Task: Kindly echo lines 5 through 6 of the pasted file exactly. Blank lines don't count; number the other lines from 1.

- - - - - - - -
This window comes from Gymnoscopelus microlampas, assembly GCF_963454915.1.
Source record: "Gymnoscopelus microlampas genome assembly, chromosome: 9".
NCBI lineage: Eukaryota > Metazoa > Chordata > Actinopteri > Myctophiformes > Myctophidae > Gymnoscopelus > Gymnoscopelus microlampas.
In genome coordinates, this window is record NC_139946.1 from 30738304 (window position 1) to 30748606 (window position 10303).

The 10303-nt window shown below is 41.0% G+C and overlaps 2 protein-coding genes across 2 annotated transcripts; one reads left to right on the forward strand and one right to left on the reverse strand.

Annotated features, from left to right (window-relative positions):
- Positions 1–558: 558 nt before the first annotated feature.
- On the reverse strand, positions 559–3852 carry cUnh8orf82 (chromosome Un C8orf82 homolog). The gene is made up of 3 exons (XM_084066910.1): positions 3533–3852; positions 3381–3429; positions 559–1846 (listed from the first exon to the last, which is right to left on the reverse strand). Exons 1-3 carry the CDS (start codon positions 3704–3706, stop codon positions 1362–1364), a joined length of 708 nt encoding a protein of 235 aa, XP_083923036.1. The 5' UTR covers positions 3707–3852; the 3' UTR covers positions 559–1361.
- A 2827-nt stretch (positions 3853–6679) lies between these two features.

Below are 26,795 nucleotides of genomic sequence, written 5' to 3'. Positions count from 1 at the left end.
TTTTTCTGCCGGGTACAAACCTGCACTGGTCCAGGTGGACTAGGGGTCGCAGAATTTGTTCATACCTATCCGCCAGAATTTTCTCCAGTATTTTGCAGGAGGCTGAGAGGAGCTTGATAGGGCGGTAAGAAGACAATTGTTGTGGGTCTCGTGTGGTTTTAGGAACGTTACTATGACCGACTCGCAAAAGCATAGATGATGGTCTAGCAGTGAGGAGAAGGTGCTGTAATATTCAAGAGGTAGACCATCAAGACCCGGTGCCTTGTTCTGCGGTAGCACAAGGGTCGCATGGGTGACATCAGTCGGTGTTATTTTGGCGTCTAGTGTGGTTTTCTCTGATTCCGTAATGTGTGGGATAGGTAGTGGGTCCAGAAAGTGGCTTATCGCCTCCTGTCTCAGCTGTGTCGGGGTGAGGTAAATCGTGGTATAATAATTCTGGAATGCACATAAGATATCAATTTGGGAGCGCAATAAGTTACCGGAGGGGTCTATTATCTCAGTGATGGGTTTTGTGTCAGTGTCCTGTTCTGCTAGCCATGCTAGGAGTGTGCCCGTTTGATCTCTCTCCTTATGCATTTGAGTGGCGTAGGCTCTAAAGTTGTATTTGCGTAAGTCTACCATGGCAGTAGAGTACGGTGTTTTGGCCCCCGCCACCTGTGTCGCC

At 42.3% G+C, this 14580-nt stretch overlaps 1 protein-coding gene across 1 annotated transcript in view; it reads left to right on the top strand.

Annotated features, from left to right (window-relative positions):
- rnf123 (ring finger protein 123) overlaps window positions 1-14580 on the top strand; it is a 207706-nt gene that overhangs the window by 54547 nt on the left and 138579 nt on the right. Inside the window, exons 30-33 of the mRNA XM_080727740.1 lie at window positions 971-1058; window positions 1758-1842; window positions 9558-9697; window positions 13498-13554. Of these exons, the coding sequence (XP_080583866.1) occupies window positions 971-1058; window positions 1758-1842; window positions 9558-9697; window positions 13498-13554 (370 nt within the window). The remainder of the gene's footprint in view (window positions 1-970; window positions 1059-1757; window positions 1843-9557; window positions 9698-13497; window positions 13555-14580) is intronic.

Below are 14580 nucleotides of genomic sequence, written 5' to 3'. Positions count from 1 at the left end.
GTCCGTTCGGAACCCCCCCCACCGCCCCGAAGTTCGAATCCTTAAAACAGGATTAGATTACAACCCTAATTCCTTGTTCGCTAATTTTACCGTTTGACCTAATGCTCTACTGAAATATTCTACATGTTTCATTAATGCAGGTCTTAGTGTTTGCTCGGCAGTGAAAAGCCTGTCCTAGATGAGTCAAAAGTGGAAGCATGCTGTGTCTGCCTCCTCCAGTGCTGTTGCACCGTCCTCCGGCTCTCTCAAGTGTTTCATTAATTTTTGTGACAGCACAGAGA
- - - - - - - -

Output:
The 10303-nt window shown below is 41.0% G+C and overlaps 2 protein-coding genes across 2 annotated transcripts; one reads left to right on the forward strand and one right to left on the reverse strand.

Annotated features, from left to right (window-relative positions):